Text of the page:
Finally, the game kicked off right at 8:30pm local time, just as heavy rain began pouring down again. The previous night, a torrential storm had battered the capital with the rain only subsiding around lunch time. Consequently, the field was a mess. Deep divots were visible from even our seats in the upper stand and players slipped and slid from the opening kick.
Immediately after kick off, a secondary competition commenced with bands in the east and west stands vying for the right to lead the entire stadium in song and dance. The unending beats of massive drums were the baseline of our match soundtrack.
Just 18 minutes into the game, Gaby Torres opened scoring and the stadium erupted. Though only 18,000 ventured out to watch La Roja, the sound and intensity was something I had never experienced. Not only was it loud but the celebration was sustained for several minutes as Panamanians realized they actually had a chance to pull off what would have been an improbable victory.
Six minutes later, during a standard sequence of play, the people above us in the luxury boxes began cheering wildly. Soon they were joined by delirious fans across the field in the east stand. We quickly looked up to the TV screens in the closest box to see Bryan Ruiz celebrating in San Jose. Costa Rica had scored and suddenly everyone in Panama City knew it. "¡Sí se puede! ¡Sí se puede!" rained down from every curve of the Estadio Rommel Fernandez with a level of sincerity I'd never before heard. The drums were immediately no louder than a heartbeat as the sounds of exuberant hope collided over the field.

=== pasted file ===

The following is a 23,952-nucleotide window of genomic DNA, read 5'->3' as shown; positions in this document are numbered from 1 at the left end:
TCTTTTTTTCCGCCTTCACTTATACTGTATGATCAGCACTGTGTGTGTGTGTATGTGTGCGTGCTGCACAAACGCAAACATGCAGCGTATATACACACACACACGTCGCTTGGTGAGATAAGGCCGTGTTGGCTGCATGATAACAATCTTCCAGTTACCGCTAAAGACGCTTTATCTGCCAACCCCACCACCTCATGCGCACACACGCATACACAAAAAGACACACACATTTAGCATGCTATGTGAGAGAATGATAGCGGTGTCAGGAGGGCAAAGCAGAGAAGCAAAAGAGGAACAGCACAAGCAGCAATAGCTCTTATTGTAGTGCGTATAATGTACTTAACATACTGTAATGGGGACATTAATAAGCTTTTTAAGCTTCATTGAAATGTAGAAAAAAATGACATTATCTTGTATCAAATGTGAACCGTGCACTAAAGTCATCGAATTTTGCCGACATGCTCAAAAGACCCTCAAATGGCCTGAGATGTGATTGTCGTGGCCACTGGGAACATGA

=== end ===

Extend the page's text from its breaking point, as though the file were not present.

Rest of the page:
Mexico quickly equalized but before the US could score, Alvaro Saborio put Costa Rica back in front. The earlier scenes were repeated as less than 30 minutes separated Panama from the playoff with New Zealand. Michael Orozco scored in the 64th minute for the US but after a momentary pause, the noise returned with even greater volume. Panama could do it, the fans knew it. And with Mexico losing, even the US fans in front of us started rooting for the Panamanians to score a second and eliminate the hated El Tri.